Anything I want. All weekend long. No way in hell.
These are my responses when people ask what I’m doing for Mother’s Day; whether I’m celebrating Saturday or Sunday and if I think I’m milking it.
Mother’s Day is a big freaking deal in my household. It’s always been this way even before I became a mom. Back then, one day would be dedicated to doing whatever my mom wanted to do for her day and the second day was spent celebrating all the moms in my family at a Mother’s Day lunch.
I’m continuing that tradition, whether my kids like it or not.
I’ve read several articles that argue for doing away with Mother’s Day and I’ve read blog posts questioning why moms believe they should be “praised” for doing something they intentionally set out to do, (Well, some of us planned to be parents and some of us were surprised when the stick turned blue), and I get it.
We got ourselves into this mess, opted for sleepless nights and chose to be responsible for tiny versions of ourselves so why should we be celebrated?
Simple, because being a mom is a huge fucking deal.
Forget about the c-section scar, the engorged breasts and bags under their eyes. Pay no attention to the milk-stained shirt or unwashed hair. Disregard that they are the ones who skip work to stay home with a sick child or clock out from an eight-hour job only to start their second shift of serving as referee, chef, chauffeur and teacher once at home.
Moms signed up for all this so there is no need to offer up appreciation or celebrate them, right?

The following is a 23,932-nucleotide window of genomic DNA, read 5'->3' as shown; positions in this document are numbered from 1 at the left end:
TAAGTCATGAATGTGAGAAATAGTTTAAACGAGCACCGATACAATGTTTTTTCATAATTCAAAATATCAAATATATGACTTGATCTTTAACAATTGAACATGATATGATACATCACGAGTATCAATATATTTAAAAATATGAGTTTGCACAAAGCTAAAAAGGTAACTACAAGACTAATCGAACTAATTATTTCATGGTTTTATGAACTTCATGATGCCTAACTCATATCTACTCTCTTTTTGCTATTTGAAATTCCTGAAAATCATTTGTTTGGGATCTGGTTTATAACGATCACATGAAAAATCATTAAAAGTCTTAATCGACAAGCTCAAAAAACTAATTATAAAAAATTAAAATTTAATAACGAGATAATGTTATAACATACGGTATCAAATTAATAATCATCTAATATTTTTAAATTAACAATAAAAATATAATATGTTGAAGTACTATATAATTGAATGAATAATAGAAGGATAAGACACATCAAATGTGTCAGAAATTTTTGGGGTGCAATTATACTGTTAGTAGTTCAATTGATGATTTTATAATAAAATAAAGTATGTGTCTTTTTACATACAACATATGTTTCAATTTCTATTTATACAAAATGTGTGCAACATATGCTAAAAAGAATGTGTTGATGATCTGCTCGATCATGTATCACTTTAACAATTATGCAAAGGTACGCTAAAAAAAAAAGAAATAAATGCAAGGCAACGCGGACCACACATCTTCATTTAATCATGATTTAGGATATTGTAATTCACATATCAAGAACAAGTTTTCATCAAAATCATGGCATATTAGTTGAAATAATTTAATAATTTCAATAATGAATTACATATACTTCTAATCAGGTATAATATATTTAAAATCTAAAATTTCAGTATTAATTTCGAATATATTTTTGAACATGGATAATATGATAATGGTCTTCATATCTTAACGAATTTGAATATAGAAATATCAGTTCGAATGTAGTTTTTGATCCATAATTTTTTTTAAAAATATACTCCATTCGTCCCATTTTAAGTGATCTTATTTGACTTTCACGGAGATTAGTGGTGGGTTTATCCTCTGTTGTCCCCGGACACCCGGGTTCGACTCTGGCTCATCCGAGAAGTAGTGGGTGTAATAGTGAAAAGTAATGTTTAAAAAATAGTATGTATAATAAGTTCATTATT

We didn’t know that we were signing up for.
For some of us, becoming a mom took months or years, consisted of invasive procedures, infertility treatments or simply getting off birth control. Being mom to someone was all we could think of and all we wanted.
When it finally happened it shook up our worlds in ways not to be expected. It gave us a new reality; a different version of the life we envisioned for ourselves.
Parenting is all consuming; it takes a hold of your brain, your heart, your soul – everything. Suddenly you are contemplating quitting work to spend every free second with your child to ensure you don’t miss milestones or you consider working nights so you can attend every freaking field trip. You think twice about splurging on the dress from Nordstrom’s Rack because you know that money could go towards surprising your daughters with the singing Elsa doll they’ve been asking for.
And then there is the balancing act that all mothers do. It’s an incredible practice that requires a constant give and take as they figure out what must be done and what can be skipped. It’s balancing work projects with teacher conferences; play dates with work meetings, and birthday parties with date nights.
Being a mom means lifting any and all burdens from our children’s shoulders to our own as we try to keep them happy.
Moms should be appreciated on a daily basis, but the day-to-day bustle of running errands, making lunches, getting everyone to school on time gets in the way of all that. Sometimes we’re lucky to get a kiss or a hug after a long day of wiping butts and playing princess. Other days we’re thankful to get a thank you after hours of tantrums, meltdowns and backtalk.
Acts of appreciation mean so much to moms who have become used to doing so much for their families as if taking on everything is expected of them.
Being a mom is a huge fucking deal and is a role that should be celebrated for a day or a nice long weekend.